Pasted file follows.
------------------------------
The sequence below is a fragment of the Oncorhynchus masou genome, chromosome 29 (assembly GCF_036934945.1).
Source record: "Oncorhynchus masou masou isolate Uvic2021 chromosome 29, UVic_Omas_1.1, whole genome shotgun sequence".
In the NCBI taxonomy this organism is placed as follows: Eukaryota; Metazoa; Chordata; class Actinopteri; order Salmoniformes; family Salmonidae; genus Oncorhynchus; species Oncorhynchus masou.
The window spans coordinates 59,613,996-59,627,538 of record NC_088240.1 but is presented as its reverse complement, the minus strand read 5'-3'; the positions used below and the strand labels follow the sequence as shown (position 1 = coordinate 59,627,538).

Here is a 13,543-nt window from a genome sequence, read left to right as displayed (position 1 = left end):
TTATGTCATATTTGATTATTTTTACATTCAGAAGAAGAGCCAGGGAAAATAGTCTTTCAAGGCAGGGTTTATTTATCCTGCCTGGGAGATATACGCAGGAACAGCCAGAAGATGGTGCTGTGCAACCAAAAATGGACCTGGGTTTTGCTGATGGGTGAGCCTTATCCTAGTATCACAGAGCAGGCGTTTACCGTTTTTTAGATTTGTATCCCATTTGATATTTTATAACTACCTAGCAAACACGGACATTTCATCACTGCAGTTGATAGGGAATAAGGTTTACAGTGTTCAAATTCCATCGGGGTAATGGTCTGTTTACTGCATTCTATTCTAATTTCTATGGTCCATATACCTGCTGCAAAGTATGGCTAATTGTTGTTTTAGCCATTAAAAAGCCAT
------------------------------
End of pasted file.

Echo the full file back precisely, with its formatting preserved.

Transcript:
The sequence below is a fragment of the Oncorhynchus masou genome, chromosome 29 (assembly GCF_036934945.1).
Source record: "Oncorhynchus masou masou isolate Uvic2021 chromosome 29, UVic_Omas_1.1, whole genome shotgun sequence".
In the NCBI taxonomy this organism is placed as follows: Eukaryota; Metazoa; Chordata; class Actinopteri; order Salmoniformes; family Salmonidae; genus Oncorhynchus; species Oncorhynchus masou.
The window spans coordinates 59,613,996-59,627,538 of record NC_088240.1 but is presented as its reverse complement, the minus strand read 5'-3'; the positions used below and the strand labels follow the sequence as shown (position 1 = coordinate 59,627,538).

Here is a 13,543-nt window from a genome sequence, read left to right as displayed (position 1 = left end):
TTATGTCATATTTGATTATTTTTACATTCAGAAGAAGAGCCAGGGAAAATAGTCTTTCAAGGCAGGGTTTATTTATCCTGCCTGGGAGATATACGCAGGAACAGCCAGAAGATGGTGCTGTGCAACCAAAAATGGACCTGGGTTTTGCTGATGGGTGAGCCTTATCCTAGTATCACAGAGCAGGCGTTTACCGTTTTTTAGATTTGTATCCCATTTGATATTTTATAACTACCTAGCAAACACGGACATTTCATCACTGCAGTTGATAGGGAATAAGGTTTACAGTGTTCAAATTCCATCGGGGTAATGGTCTGTTTACTGCATTCTATTCTAATTTCTATGGTCCATATACCTGCTGCAAAGTATGGCTAATTGTTGTTTTAGCCATTAAAAAGCCAT